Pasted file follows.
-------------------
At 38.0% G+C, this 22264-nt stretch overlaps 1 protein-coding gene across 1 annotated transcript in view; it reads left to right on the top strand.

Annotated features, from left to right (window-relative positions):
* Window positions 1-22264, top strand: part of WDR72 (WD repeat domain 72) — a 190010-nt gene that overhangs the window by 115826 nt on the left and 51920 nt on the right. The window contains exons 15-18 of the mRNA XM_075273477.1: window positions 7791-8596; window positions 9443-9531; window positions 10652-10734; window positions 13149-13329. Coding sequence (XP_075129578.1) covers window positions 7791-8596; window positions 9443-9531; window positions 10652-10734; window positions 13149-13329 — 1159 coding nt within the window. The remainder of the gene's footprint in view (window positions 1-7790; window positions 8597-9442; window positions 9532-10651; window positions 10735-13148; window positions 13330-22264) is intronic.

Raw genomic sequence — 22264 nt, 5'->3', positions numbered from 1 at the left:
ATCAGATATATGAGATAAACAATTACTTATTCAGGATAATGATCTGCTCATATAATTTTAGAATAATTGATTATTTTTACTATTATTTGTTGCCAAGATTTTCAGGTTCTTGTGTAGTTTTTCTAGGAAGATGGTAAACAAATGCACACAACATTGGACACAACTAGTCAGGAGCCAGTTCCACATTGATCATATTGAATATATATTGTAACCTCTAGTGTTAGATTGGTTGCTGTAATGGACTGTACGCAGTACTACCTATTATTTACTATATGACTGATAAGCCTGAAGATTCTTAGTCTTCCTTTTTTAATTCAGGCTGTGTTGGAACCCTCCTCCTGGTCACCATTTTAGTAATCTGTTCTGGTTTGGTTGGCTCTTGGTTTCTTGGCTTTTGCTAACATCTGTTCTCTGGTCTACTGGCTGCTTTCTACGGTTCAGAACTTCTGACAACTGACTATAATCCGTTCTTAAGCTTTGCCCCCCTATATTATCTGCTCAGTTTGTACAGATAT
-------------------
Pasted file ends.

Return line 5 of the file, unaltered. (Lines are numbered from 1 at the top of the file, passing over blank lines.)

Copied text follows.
ATCAGATATATGAGATAAACAATTACTTATTCAGGATAATGATCTGCTCATATAATTTTAGAATAATTGATTATTTTTACTATTATTTGTTGCCAAGATTTTCAGGTTCTTGTGTAGTTTTTCTAGGAAGATGGTAAACAAATGCACACAACATTGGACACAACTAGTCAGGAGCCAGTTCCACATTGATCATATTGAATATATATTGTAACCTCTAGTGTTAGATTGGTTGCTGTAATGGACTGTACGCAGTACTACCTATTATTTACTATATGACTGATAAGCCTGAAGATTCTTAGTCTTCCTTTTTTAATTCAGGCTGTGTTGGAACCCTCCTCCTGGTCACCATTTTAGTAATCTGTTCTGGTTTGGTTGGCTCTTGGTTTCTTGGCTTTTGCTAACATCTGTTCTCTGGTCTACTGGCTGCTTTCTACGGTTCAGAACTTCTGACAACTGACTATAATCCGTTCTTAAGCTTTGCCCCCCTATATTATCTGCTCAGTTTGTACAGATAT